Besides the odd Lovecraft, this is the first horror book I've read since tearing through dozens of Stephen King novels in high school.
I really wantedBesides the odd Lovecraft, this is the first horror book I've read since tearing through dozens of Stephen King novels in high school.
I really wanted to like it, but the writer had a couple of ticks that drove me crazy. First of all, the CAs - constant acronyms. Nearly every page, there's an aside in which the character who's being interviewed tells us what an acronym means. It's the worst kind of exposition. If you were gathering a comprehensive oral history of the 00s, and you were talking to someone about WMDs or 9/11, you (and they) would never, ever, ever in a million years stop to explain what those were. If someone's around to interview someone else about it, you both already know.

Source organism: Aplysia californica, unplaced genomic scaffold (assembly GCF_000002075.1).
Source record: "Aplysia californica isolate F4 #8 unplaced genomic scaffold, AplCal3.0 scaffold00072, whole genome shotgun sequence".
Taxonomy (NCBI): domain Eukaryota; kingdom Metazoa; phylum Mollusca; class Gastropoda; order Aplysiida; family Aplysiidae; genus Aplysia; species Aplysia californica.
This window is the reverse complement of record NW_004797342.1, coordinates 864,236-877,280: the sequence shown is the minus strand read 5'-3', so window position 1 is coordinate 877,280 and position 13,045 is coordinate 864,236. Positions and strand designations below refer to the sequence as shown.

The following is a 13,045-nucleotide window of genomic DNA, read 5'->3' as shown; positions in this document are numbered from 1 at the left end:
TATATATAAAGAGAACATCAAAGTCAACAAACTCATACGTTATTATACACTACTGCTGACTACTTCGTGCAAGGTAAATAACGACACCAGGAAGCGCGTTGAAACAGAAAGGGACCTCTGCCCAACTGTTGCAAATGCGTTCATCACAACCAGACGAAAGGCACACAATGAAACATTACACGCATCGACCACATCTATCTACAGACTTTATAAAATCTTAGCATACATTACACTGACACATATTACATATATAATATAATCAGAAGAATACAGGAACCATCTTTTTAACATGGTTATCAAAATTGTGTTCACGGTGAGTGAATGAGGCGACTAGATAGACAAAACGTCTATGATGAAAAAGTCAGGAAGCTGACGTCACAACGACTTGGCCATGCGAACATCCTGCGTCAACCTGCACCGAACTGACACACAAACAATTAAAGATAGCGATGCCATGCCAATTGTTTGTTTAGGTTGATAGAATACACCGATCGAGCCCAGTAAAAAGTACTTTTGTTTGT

Others have also noted that all the characters talk the same. One thing that's refreshing about the Studs Terkel book(s) on which this is based is that every voice is remarkably different from all the others. Every single one has its verbal fingerprint. We all have things we do conversationally, whether we know it or not, to distinguish ourselves. I tend to offset subclauses in commas or parentheses, and I tend toward run-ons, God knows. Everyone does something like this. There're as many tells in what you say as in how you say it; people (like me) with lots of parentheticals are usually intellectually insecure college graduates. In Terkel, this is all perfectly obvious. But in World War Z, everyone just sounds like Max Brooks is writing a tremendously self-conscious novel.
All that said, toward the end I was kind of swept away by the narrative. The guy whose job it was to clear the underground of zombies, the Japanese otaku, some of the people here become individuated enough that you really want to read more about them, even if their self-expression is often clunky and full of Americanisms that you would never hear in the context presented. I just wish it hadn't been so badly written.
World War Z would have been perfect if it'd been presented as a series of interlocking short stories or novellas in third person. Who would want to read the otaku's story if it actually sounded as it would coming through a translator? No one. Honestly, I think Brooks just set himself too hard a task....more